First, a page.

Netheravon has been a village  where  apple orchards thrived.   They surrounded Newton/Compton/Mill Farm and  in living memory there was a large orchard attached to Court Farm, all protected by thatched cob walls. Orchard Farm then tells its own story  and developed out of a smallholding during the C19th.  People knew which apples  kept best for eating in winter and which  did not. In the inventory of Thomas Bushell (1633/4 – see text under Mill Farm) there is mentioned  “a room full of apples” –  in February.   No doubt other fruit was grown and there was a large walnut tree at Orchard Farm surviving until the mid C20th.

For many years the thatched farmhouse of flint, clunch and cob with  four main rooms, surrounded by  cob walls,  was home to the Kite family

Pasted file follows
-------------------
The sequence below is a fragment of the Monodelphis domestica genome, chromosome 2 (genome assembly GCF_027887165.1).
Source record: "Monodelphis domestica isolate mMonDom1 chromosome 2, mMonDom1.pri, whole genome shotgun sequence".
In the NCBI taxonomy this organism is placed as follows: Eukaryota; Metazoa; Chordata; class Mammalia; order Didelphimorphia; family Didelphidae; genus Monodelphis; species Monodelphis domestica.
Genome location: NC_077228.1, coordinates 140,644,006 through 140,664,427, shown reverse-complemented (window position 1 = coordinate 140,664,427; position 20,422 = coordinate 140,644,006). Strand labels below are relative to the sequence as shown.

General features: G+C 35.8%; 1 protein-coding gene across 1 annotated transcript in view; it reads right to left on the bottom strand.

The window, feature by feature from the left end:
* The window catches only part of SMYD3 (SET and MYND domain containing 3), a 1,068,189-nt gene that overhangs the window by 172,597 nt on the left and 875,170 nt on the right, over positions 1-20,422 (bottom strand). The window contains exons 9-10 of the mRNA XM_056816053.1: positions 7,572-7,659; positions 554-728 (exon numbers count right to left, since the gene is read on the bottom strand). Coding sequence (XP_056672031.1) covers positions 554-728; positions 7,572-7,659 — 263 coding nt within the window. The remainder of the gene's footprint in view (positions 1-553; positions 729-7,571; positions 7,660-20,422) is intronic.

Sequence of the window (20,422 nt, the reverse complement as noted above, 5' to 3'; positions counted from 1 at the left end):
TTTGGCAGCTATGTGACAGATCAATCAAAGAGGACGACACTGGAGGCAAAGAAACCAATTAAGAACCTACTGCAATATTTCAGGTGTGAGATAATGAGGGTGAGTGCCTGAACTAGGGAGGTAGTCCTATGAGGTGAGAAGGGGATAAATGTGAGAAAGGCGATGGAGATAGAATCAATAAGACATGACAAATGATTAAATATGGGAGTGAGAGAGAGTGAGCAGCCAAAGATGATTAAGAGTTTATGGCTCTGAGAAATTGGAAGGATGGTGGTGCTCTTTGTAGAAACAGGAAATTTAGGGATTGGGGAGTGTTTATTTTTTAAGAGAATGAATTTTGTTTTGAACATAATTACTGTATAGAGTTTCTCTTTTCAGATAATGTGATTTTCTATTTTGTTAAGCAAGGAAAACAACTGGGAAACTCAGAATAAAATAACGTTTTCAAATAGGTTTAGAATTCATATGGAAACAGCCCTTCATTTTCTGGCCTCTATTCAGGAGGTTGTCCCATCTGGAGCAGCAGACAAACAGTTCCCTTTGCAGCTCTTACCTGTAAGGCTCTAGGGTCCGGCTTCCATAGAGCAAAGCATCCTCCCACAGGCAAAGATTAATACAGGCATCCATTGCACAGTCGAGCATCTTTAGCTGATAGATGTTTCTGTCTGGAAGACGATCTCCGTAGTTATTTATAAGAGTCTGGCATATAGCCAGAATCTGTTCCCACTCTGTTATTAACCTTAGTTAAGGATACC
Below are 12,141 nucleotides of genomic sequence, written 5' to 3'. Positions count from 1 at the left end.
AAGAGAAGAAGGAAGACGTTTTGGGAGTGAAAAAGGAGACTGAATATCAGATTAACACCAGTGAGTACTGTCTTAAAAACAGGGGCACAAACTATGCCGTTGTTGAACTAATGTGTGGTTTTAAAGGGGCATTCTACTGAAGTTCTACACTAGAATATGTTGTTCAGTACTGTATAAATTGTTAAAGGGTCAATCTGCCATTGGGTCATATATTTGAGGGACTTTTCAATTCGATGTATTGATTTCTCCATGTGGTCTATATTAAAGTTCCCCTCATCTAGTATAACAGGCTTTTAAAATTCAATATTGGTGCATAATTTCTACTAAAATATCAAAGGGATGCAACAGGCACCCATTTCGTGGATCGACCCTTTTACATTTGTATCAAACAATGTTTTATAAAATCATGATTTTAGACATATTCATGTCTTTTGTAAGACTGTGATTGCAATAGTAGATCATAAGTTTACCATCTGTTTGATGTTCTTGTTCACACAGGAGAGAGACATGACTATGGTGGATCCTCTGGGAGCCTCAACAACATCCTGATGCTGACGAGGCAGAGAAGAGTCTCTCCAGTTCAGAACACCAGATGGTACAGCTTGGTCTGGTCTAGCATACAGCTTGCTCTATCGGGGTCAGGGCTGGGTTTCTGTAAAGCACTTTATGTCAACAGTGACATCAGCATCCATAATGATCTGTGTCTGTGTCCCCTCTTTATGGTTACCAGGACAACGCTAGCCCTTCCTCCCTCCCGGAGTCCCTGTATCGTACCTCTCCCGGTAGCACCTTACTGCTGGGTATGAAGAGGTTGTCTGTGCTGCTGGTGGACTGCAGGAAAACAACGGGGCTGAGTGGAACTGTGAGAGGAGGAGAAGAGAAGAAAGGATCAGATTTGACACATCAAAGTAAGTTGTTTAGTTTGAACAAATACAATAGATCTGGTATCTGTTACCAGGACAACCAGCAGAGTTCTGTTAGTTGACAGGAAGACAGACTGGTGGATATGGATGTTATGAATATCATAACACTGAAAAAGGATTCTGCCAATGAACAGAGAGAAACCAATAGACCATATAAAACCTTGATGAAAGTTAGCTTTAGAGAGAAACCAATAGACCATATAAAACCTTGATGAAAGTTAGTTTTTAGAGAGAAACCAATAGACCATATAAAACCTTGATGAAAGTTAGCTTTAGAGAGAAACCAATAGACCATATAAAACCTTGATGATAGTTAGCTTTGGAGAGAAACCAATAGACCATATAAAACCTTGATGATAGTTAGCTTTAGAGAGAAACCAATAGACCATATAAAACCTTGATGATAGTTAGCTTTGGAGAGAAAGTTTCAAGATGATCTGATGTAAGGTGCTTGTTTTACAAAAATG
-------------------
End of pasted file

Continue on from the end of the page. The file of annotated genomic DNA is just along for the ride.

Edwin  Kite (1852-1928) married Emma Sawyer in 1872 and they had seven children.  Ann married Herbert Sheppard of Mill Farm, Lily lived in Gloucestershire, Ellen (Nell) emigrated to South Africa, Kate worked as a housekeeper for gentry families, Luther Clifford (born 1894) took on the farm and also went on to have a large family.

When Edwin died in 1928 he was living at Sunnyside, High Street, Netheravon, which became the home of his daughter Kate and her daughter Kit Forsyth. Kit also owned Rosemount and Red House until her death.  It is likely that they were acquired  by the family at the sale of Hussey’s brewery in 1913.

The farm was not large and besides the farm yard there were arable fields past The Folly , a plantation  still existing near Wexland Farm.  Luther Kite developed a haulage business, was a coal and coke merchant and later had lorries for drainage clearance. The invoice of 1938 shown here illustrates the local reliance on Kites to transport animals to Salisbury market and to collect items from Bulford railway station.


Thatched Wall and an apple tree behind
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